The first fatal aviation accident was the crash of a Rozière balloon near Wimereux, France, on June 15, 1785, killing its inventor Jean-François Pilâtre de Rozier as well as the other occupant, Pierre Romain. The first involving a powered aircraft was the crash of a Wright Model A aircraft at Fort Myer, Virginia, in the United States on September 17, 1908, injuring its co-inventor and pilot, Orville Wright, and killing the passenger, Signal Corps Lieutenant Thomas Selfridge.
2,996: The deadliest aviation-related disaster of any kind, considering fatalities on both the aircraft and the ground, was the destruction of the World Trade Center in New York City on September 11, 2001. On that morning four aircraft traveling on transcontinental flights from East Coast airports to California were hijacked after takeoff, and used in four separate suicide attacks against major American landmarks by 19 Islamic terrorists affiliated with Al Qaeda. American Airlines Flight 11 and United Airlines Flight 175 were intentionally crashed into the North and South Towers respectively of the World Trade Center, destroying both buildings in less than two hours. The World Trade Center crashes killed 2,753, the vast majority of fatalities being occupants of the World Trade Center towers or emergency personnel responding to the disaster. In addition, 184 were killed by American Airlines Flight 77 which crashed into the Pentagon (causing severe damage and partial destruction to the building's west side). 40 passengers were also killed when United Airlines Flight 93 crashed into a Somerset County Pennsylvania field after passengers fought back and prevented the hijackers from reaching their designated target. This brought the total number of casualties of the September 11 attacks to 2,996 (including the 19 terrorist hijackers).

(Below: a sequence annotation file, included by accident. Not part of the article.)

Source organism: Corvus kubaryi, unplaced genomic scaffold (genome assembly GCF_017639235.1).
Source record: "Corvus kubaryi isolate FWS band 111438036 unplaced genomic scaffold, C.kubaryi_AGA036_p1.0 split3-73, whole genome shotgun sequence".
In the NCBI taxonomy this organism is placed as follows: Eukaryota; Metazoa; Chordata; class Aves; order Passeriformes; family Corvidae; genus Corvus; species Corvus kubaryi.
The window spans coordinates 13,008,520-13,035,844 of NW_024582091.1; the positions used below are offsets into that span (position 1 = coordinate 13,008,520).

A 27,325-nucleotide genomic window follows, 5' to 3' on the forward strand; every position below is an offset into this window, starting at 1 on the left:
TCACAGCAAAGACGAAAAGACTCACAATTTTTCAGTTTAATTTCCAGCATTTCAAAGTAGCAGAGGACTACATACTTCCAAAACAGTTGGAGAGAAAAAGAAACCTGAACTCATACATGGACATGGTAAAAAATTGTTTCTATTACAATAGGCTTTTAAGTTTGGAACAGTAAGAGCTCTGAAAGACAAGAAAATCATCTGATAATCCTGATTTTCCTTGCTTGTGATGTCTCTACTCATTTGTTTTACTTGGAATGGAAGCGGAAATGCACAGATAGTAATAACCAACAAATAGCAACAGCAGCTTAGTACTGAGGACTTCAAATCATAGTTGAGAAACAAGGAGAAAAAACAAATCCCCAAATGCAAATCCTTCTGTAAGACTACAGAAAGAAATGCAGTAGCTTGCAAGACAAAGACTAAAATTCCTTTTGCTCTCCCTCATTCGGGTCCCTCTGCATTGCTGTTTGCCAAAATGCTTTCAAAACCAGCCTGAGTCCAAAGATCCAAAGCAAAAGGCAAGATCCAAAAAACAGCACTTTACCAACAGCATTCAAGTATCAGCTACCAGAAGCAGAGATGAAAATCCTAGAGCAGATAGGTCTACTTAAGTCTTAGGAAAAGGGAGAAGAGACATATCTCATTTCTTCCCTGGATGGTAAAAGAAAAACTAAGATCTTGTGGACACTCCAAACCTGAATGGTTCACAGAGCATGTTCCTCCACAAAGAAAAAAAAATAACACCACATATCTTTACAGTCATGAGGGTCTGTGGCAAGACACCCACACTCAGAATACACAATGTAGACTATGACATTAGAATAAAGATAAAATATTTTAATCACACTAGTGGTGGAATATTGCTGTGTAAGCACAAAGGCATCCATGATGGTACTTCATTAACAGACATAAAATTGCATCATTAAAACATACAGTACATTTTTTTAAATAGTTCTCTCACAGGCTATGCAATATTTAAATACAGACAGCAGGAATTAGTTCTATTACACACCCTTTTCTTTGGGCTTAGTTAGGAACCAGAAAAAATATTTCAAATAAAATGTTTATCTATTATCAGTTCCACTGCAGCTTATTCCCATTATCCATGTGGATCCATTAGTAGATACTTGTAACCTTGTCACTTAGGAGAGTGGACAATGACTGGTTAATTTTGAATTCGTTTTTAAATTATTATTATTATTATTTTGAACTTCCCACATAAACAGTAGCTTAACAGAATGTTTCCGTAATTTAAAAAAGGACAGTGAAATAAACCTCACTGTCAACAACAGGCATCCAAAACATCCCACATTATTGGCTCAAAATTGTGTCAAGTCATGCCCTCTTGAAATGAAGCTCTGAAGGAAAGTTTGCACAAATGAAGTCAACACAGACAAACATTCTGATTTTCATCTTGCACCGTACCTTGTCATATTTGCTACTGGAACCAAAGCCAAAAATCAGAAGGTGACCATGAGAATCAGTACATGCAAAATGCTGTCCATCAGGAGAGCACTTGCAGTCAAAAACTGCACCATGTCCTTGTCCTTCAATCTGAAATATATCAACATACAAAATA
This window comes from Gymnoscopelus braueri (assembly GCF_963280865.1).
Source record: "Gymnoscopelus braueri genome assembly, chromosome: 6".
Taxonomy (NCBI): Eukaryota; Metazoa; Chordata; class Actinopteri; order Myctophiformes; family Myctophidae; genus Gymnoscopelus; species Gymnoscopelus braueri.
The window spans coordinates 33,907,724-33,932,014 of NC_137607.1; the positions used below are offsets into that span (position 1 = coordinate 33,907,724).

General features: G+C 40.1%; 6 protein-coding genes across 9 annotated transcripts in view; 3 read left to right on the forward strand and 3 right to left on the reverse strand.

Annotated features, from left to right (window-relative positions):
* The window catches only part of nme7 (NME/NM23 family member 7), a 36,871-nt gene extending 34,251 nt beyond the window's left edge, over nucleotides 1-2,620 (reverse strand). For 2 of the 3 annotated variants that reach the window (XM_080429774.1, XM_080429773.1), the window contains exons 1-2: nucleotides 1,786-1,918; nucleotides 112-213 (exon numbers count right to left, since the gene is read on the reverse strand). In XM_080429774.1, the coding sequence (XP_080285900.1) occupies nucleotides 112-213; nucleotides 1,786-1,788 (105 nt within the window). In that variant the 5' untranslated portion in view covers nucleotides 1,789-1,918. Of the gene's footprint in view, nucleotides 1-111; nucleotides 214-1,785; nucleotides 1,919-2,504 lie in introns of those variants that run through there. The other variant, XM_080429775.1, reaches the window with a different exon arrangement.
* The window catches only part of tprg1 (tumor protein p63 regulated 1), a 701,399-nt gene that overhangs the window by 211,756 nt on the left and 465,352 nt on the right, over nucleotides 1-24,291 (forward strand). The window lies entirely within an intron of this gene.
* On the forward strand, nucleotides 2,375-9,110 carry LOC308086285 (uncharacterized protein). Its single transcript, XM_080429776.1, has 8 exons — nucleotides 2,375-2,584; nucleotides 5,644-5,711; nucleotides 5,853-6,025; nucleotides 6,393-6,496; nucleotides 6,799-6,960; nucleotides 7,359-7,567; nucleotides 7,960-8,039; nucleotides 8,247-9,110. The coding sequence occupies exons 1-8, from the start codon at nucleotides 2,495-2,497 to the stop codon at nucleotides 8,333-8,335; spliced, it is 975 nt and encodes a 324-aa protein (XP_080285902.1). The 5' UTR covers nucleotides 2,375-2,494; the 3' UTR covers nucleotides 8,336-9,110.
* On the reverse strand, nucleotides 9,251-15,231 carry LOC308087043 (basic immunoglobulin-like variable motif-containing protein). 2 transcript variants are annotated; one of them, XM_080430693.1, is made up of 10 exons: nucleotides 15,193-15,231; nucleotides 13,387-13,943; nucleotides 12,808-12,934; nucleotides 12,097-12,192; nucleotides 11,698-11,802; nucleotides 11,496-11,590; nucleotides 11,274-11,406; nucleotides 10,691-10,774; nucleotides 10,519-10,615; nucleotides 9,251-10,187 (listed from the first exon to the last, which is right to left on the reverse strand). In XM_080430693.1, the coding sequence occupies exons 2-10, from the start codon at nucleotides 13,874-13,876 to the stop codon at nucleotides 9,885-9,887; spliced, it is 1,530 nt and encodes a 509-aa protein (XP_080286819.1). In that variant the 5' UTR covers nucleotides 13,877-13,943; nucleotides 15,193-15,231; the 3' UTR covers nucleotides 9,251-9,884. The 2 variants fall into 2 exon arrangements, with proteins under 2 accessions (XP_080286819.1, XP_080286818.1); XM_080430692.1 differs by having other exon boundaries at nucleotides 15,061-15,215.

583: The Tenerife airport disaster, which occurred on March 27, 1977, remains the accident with the highest number of airliner passenger fatalities. 583 people died when a KLM Boeing 747 attempted to take off without flight clearance, and collided with a taxiing Pan Am 747 at Los Rodeos Airport on the Canary Island of Tenerife, Spain. There were no survivors from the KLM aircraft; 61 of the 396 passengers and crew on the Pan Am aircraft survived. Pilot error was the primary cause, as the KLM captain began his takeoff run without obtaining air traffic control clearance. A contributing factor was the dense fog. The KLM flight crew could not see the Pan Am aircraft on the runway until immediately before the collision. The accident had a lasting influence on the industry, particularly in the area of communication. An increased emphasis was placed on using standardized phraseology in air traffic control (ATC) communication by both controllers and pilots alike. "Cockpit Resource Management" has also been incorporated into flight crew training. The captain is no longer considered infallible, and combined crew input is encouraged during aircraft operations.
520: The crash of Japan Airlines Flight 123 on August 12, 1985, is the single-aircraft disaster with the highest number of fatalities: 520 people died on board a Boeing 747. The aircraft suffered an explosive decompression from an incorrectly repaired aft pressure bulkhead, which failed in mid flight, destroying most of its vertical stabilizer and severing all of the hydraulic lines, making the 747 virtually uncontrollable. Pilots were able to keep the plane flying for 32 minutes after the mechanical failure before crashing into a mountain. All 15 crew members and 505 of the 509 passengers on board died. The death toll was exacerbated by delays in the rescue operation. Although a number of people survived the impact, by the time the Japanese rescue teams arrived at the crash site all but four had succumbed to their injuries.
349: On November 12, 1996, the world's deadliest mid-air collision was the Charkhi Dadri mid-air collision involving Saudia Flight 763 and Kazakhstan Airlines Flight 1907 over Charkhi Dadri, India. The collision was mainly the result of the Kazakh pilot flying lower than the assigned clearance altitude. All 349 passengers and crew on board both aircraft died. The Ramesh Chandra Lahoti Commission, empowered to study the causes, recommended the creation of the "semi-circular rule", to prevent aircraft from flying in opposite directions at the same altitude. The Civil Aviation Authorities in India made it mandatory for all aircraft flying in and out of India to be equipped with a Traffic Collision Avoidance System (TCAS), setting a worldwide precedent for mandatory use of TCAS.